Consider the following observations from two Christian thinkers representing two different theological traditions (Anglican and Eastern Orthodox):
Fleming Rutledge comments on the earthquake catastrophe in Haiti:
A frequent response heard from Christians is, “God has some purpose in this.” “Something good will come out of this.” “Haiti will become stronger as a result of this.” In one sense, all these things are true; however, these are deeply wrong responses, both theologically and pastorally….Glib, monochromatic responses to catastrophe should have no place in our faith.
David Hart expresses similar sentiments even more forcefully in a Wall Street Journal article he wrote in the wake of the tsunami disaster back in 2004:
When confronted by the sheer savage immensity of worldly suffering—when we see the entire littoral rim of the Indian Ocean strewn with tens of thousands of corpses, a third of them children’s—no Christian is licensed to utter odious banalities about God’s inscrutable counsels or blasphemous suggestions that all this mysteriously serves God’s good ends. We are permitted only to hate death and waste and the imbecile forces of chance that shatter living souls, to believe that creation is in agony in its bonds, to see this world as divided between two kingdoms—knowing all the while that it is only charity that can sustain us against “fate,” and that must do so until the end of days.
A part of me strongly resonates with these quotations. For the longer I am engaged in the serious study of the Bible, the more and more certain I am about fewer and fewer things. Now this does not mean that I will someday be absolutely certain about nothing! What it means is that the more I study the Bible, (a) the more convinced I am about the central doctrines of the Christian faith, and (b) the less convinced I am about the Bible’s teaching on peripheral issues, such those that used to divide Christians of different denominations back in the 1970s, when I first came to Christ.
I suspect that it is my increasing agnosticism about a variety of biblical and theological issues (for example, the purposes of God in His sovereign rule over all creation) that causes me to resonate quite warmly with the sentiments expressed in the above quotations—until, that is, I stand back and reflect a bit more on what these writers are saying.
Then I have some real problems with what Rutledge and Hart are asserting about God and human suffering.
Are comments that we Christians make about “God’s inscrutable counsels” really “odious banalities”? Is it truly “blasphemous” to suggest that what happens on planet earth—the good and the bad—“mysteriously serves God’s good ends”?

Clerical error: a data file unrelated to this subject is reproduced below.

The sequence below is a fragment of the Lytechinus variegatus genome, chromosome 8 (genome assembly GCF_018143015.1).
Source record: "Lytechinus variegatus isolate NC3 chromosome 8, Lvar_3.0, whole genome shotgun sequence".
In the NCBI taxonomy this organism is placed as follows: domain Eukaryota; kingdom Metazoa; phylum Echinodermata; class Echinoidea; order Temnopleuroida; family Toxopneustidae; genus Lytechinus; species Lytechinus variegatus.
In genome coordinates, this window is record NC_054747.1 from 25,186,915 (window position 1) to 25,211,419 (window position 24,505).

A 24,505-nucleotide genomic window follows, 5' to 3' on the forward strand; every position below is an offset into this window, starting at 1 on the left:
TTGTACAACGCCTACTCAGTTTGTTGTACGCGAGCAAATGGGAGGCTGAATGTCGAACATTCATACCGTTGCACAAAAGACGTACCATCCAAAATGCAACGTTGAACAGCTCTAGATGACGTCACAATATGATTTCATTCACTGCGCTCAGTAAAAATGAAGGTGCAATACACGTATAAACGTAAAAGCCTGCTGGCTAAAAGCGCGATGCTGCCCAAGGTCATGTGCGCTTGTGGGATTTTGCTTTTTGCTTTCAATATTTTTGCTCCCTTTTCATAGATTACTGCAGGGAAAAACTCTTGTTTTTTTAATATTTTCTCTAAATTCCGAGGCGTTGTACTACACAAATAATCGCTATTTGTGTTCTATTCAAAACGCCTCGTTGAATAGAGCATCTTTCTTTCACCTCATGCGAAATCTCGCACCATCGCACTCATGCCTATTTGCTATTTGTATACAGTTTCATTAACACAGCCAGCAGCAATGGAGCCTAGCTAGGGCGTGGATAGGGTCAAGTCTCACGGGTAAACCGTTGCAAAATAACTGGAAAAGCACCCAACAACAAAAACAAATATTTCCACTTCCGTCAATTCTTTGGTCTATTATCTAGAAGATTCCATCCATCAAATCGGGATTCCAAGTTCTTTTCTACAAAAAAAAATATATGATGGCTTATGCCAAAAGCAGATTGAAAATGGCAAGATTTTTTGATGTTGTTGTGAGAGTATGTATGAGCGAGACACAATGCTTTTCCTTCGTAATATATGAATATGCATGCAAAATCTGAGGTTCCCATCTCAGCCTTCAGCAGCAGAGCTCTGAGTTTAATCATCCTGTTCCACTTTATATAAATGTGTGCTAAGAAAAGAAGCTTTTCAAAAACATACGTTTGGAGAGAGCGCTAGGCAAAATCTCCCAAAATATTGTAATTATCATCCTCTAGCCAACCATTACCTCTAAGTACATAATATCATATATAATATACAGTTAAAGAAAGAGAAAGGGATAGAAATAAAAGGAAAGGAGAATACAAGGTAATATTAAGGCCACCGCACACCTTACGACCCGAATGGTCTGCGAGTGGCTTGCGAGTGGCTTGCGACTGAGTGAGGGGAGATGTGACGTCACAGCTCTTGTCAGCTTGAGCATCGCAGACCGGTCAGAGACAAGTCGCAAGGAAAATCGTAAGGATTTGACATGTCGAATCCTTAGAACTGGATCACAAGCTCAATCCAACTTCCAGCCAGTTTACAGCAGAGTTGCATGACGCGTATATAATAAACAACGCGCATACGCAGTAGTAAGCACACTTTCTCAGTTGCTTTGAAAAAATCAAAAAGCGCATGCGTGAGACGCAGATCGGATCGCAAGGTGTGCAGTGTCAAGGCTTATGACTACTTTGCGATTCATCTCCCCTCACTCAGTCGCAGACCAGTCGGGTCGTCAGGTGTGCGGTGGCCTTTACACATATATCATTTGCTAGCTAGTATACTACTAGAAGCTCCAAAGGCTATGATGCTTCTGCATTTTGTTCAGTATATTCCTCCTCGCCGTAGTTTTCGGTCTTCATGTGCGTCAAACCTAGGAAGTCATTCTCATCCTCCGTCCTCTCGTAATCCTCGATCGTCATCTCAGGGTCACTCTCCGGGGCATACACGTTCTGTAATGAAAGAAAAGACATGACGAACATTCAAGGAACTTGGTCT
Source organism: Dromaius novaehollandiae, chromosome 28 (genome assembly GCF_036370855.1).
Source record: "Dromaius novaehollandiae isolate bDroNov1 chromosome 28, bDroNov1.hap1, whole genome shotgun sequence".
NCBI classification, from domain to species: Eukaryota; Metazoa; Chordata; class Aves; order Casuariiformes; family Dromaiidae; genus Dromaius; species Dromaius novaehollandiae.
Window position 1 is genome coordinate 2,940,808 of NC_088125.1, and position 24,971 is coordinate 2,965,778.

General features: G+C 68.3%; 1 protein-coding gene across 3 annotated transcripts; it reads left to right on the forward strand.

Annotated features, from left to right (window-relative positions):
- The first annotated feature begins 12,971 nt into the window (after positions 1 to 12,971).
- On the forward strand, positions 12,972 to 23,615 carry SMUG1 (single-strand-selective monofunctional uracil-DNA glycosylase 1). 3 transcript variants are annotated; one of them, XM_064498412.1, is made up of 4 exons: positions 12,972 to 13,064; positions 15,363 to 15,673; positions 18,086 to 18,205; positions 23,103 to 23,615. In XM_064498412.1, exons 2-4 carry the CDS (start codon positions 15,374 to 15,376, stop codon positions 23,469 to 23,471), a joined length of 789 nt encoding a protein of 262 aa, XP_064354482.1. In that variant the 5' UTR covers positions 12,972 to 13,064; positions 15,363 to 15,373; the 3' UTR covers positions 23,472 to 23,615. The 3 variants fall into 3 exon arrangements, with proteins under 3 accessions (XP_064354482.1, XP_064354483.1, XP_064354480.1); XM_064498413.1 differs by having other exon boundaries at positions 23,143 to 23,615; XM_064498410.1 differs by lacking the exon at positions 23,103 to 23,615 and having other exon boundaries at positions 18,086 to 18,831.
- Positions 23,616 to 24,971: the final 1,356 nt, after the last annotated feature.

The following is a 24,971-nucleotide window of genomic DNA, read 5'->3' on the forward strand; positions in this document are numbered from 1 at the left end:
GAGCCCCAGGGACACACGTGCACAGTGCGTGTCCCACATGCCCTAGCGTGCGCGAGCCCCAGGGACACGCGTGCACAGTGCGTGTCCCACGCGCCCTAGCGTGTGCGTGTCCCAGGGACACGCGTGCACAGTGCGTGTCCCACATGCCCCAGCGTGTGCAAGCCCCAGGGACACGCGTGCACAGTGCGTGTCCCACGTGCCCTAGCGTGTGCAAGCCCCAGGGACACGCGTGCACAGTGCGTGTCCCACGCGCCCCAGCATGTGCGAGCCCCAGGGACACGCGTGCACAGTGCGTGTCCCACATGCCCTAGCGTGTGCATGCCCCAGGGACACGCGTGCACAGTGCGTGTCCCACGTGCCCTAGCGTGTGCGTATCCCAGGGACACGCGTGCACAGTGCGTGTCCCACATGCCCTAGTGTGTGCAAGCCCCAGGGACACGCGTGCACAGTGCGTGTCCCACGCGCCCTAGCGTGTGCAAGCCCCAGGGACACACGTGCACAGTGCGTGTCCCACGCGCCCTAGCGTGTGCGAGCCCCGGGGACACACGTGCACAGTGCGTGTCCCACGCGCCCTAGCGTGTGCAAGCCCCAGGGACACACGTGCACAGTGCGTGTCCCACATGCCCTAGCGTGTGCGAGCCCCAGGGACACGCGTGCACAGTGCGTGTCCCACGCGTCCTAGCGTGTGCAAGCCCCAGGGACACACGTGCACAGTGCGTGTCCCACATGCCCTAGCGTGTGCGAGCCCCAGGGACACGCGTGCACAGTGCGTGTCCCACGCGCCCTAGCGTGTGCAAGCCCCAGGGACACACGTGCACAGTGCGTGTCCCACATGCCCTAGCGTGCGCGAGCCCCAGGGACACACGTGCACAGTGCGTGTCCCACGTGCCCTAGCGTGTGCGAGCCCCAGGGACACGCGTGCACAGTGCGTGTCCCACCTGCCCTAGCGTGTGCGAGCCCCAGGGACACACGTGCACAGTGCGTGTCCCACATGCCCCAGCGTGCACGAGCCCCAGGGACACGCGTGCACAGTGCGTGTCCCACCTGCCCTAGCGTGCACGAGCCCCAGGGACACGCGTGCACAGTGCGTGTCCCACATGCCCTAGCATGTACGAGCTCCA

Well, then apparently Paul of Tarsus was a blasphemer spewing odious banalities, since Christians who utter such despicable ideas traditionally draw their convictions, at least in part, from Paul’s letter to the Romans (8:28; 11:33-36).
And is it really the case, when all is said and done, that “only charity that can sustain us against ‘fate’”? We hardly needed David Hart to tell us that—the Beatles beat him to the punch(line) four decades ago: “All You Need Is Love.”
Both Rutledge and Hart are, of course, on target in their observations about the sin-soaked world in which we live. We do inhabit a natural environment that is currently in bondage to corruption (Paul had something to say about that, too, as I seem to recall.). And we are a people deeply marred by our rebellion against the Creator.
I particularly appreciate Rutledge’s reservations about the questionable pastoral wisdom of offering simplistic explanations of God’s involvement with natural disasters like the earthquake in Haiti. There are times boldly to verbalize the truths of Scripture. There are also times that we pastor more effectively when we keep our mouths shut and simply listen to those who are hurting. And, of course, there are many times that we just don’t know, and we ought to acknowledge as much.
But in the final analysis, I see little Christian hope or optimism left for those of us who, like David Hart, above, would (1) situate the precious promises of Scripture under the rubric of “odious banalities” or “blasphemous suggestions” and (2) confess absolute agnosticism where the intersection of God and suffering is concerned. Such sentiments might set well with the readers of the Wall Street Journal. They would not be very helpful to my brothers and sisters at Oceanside Christian Fellowship.
We gather together on Sundays at OCF desperately longing for a word from the Lord—for “strength for today and bright hope for tomorrow,” as the hymn writer puts it. Contemporary theologians who dismiss the teachings of Scripture in favor of stridently polemical appeals to a sort of postmodern theological agnosticism leave us with neither strength for today nor hope for tomorrow. Only a word from the Lord—based on God’s promises as revealed in Scripture, and spoken in the context of the gathered believing community—can give us the resources we need to navigate the challenges of our daily lives.
None of us will ever harmonize the God of the Bible with the realities of human suffering in a way that fully satisfies either our intellectual capacities or our emotional needs. But if I cannot find in the promises of Scriptures some confidence that God is in control of this mess—if I cannot see in the crucifixion of Jesus a God who turns garbage into glory, and who will some day do the same with the rest of the horrors of human history, then take me back to my pre-Christian days as a rock-&-roll musician, and let me sing “All We Need Is Love” with John Lennon until the Lord comes back.
Until the Lord comes back? Hey, that was missing from those quotations, too! Perhaps we ought to add “Imagine” to our repertoire, as well.